Panama City, July 31 (Prensa Latina) In light of Panama’s 2024 general election, today is the deadline for pre-candidate registration through free application, a process that began on June 1.
According to the most recent records of the Electoral Tribunal (TE), at least 32 people are already hoping to reach the Presidency of the Republic in this way, around 402 candidates for deputies, 168 for mayors and 938 for deputies of the Corregimiento.
Among those registered for the presidential race, one of the latest To was former Panameñista Party MP Katleen Levy, who previously decided to resign from the political organization.
Levy, who was an MEP in 2014-2019, said she made the decision because the group’s president (José Isabel Blandón) did it without democracy, opportunity and transparency.
According to the TE, August 15 to July 31, 2023 is the deadline for collecting signatures, but only three can opt for the Palacio de las Garzas, those who have the largest amount of the 39,236 signatures needed (2, 0 percent of the valid votes cast in the 2019 consultation).
In 2019, the free candidacies were supported by around 1.2 million citizens, who even brought five MPs to the National Assembly (parliament) for the first time, who were able to form an independent parliamentary group.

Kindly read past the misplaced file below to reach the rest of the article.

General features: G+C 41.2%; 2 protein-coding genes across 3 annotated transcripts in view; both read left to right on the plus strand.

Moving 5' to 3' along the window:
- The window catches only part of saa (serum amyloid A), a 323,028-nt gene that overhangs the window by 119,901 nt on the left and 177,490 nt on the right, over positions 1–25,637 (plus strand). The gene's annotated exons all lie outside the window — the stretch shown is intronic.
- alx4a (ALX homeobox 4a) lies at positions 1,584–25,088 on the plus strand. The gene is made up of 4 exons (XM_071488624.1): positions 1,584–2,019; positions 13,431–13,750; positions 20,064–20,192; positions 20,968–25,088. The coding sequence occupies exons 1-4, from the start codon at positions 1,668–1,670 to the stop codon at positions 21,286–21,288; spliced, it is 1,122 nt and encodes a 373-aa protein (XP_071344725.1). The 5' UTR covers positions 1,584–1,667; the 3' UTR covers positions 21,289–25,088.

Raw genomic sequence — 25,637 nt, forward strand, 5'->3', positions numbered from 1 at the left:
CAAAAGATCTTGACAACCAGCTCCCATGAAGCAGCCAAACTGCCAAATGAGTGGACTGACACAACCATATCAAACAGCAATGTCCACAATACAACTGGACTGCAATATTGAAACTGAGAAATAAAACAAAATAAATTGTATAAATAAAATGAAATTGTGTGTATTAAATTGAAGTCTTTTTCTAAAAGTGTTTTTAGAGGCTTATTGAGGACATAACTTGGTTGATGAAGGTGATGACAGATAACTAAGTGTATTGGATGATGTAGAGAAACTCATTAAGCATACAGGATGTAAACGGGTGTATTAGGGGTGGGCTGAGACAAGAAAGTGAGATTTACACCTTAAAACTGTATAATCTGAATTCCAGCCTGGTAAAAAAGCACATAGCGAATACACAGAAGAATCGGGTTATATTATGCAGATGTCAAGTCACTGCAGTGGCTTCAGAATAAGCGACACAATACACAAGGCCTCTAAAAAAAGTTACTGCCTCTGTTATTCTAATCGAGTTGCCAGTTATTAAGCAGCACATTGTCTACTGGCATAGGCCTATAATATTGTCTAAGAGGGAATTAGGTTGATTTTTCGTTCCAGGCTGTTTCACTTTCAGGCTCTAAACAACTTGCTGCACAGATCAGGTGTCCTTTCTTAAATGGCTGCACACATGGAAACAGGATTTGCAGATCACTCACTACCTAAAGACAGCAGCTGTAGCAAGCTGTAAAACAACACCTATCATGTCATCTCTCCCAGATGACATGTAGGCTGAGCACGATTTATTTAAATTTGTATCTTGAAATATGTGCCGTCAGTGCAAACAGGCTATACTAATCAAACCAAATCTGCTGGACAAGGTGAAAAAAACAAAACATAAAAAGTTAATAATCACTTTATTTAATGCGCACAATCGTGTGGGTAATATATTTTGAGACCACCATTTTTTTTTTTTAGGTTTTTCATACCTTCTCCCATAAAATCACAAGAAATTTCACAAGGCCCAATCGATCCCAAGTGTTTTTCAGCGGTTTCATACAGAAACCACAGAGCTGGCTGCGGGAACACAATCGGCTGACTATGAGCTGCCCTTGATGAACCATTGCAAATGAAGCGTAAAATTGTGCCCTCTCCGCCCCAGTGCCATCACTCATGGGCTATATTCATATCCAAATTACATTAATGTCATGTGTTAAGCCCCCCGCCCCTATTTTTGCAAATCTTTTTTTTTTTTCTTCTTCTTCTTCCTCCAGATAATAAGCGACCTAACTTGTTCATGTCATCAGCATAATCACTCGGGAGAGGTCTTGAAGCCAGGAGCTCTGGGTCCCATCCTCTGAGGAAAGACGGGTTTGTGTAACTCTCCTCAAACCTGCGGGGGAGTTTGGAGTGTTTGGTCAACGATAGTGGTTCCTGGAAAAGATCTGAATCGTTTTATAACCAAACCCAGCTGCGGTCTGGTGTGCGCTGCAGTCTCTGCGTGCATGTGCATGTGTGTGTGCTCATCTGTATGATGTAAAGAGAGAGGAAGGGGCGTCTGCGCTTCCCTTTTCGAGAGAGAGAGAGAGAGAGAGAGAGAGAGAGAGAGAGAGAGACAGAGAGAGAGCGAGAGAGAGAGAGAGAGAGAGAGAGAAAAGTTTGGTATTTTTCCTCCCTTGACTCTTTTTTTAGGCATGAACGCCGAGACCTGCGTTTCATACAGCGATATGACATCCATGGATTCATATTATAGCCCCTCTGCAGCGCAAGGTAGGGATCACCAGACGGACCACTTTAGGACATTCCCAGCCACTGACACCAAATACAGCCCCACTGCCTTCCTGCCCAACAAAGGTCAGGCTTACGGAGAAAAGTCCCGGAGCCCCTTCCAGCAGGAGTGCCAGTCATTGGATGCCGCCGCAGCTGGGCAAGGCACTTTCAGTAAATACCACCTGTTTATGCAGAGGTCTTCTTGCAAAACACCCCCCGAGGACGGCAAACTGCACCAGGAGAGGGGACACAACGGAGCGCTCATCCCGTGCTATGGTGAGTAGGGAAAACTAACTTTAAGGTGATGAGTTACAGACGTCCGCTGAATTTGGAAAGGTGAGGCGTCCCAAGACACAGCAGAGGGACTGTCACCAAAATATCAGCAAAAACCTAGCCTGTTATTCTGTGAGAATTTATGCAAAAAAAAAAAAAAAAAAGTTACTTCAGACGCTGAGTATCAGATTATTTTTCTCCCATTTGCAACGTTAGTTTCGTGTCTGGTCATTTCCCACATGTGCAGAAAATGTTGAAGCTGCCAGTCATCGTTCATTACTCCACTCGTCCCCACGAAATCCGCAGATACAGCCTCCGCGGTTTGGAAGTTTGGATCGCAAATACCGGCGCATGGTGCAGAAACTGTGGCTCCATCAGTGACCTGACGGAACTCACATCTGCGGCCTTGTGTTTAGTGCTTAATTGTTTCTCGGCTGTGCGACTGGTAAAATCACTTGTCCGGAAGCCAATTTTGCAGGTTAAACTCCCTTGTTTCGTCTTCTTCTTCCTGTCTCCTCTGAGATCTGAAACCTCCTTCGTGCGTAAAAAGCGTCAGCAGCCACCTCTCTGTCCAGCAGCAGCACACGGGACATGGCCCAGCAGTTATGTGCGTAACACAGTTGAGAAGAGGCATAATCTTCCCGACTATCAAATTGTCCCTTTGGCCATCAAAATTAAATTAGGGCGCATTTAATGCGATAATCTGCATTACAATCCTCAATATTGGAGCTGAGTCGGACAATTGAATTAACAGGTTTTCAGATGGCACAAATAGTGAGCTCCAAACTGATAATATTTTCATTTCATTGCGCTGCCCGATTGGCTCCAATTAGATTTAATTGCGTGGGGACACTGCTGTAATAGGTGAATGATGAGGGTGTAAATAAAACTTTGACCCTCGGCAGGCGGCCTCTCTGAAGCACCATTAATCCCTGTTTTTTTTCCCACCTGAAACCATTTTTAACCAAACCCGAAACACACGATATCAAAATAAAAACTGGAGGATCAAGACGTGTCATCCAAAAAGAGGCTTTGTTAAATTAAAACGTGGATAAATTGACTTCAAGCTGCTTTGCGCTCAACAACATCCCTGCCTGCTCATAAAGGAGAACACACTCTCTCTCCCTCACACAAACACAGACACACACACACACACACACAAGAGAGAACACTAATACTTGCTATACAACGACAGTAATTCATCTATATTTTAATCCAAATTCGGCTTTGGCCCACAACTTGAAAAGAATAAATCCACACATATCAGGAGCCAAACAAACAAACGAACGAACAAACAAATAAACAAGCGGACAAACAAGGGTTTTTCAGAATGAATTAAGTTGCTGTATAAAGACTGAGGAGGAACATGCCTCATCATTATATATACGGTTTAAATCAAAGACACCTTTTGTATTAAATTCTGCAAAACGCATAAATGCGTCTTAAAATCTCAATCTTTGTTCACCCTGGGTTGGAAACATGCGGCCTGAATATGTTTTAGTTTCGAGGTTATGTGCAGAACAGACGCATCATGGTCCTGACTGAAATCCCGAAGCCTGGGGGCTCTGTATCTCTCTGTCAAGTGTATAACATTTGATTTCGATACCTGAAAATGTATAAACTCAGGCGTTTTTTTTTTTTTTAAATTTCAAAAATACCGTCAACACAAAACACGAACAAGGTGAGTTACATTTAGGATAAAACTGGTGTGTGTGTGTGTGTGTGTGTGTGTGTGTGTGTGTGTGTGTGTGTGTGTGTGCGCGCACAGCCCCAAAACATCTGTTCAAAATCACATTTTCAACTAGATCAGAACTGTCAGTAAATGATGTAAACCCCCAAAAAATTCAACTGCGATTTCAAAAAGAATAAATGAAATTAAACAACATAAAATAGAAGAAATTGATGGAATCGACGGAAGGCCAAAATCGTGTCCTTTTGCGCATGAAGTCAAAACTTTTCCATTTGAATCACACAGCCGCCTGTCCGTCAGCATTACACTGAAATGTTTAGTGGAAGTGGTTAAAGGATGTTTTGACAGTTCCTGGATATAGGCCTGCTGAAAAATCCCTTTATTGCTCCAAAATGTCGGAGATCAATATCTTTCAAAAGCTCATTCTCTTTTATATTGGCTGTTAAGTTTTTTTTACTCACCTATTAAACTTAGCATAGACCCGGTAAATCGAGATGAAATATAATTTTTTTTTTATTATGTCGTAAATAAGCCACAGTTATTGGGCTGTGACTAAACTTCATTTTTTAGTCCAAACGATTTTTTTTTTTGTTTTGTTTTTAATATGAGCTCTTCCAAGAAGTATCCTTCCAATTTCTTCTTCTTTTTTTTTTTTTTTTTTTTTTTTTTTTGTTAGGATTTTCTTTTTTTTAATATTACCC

In that election, there were about 500,000 votes of support only between the independent candidates Ricardo Lombana and Ana Matilde Gómez.
For former foreign minister and political scientist Jorge Ritter, the new rules shortened the registration time for so-called independents and made it more expensive to collect signatures for their candidacy.
At the stage of least credibility and trust in TE, he said, these reforms underscore the government’s and traditional parties’ apparent complicity with independents.
It is an institutionalized mistake, he commented two years before the presidential election, to subject the independents to this two-month challenge and then to collect signatures in an environment that is still a long way from the referendum.
Panama is preparing for its eighth general election after restoring democracy in 1989.
In this context, free candidacy has become an opportunity for those seeking political office without the mediation of traditional parties, some of which have been discredited by corruption scandals and bad governance.
The reforms also introduced changes related to the distribution of public funding before elections. While the independents get 7.0 percent, the parties come to 93 percent.
In this sense, the analysts blame the National Assembly (parliament) for the “scandalous inequalities” because it is responsible for reforming the electoral law.
For the National Front for the Defense of Economic and Social Rights, the matter is clearer: the reforms and rules of the electoral process on the Isthmus are nothing more than the prelude to a certain deception and mockery of the popular will.
On May 5, 2024, Panamanians will vote in elections for the country’s main authorities: President and Vice-President of the Republic, 20 deputies of the Central American Parliament (Parlacen) and 71 deputies of the National Assembly (Parliament).
Also 81 mayors, 701 corregimiento deputies and 11 councilors, all with their respective deputies, who will hold office during the constitutional period from July 1, 2024 to June 30, 2029.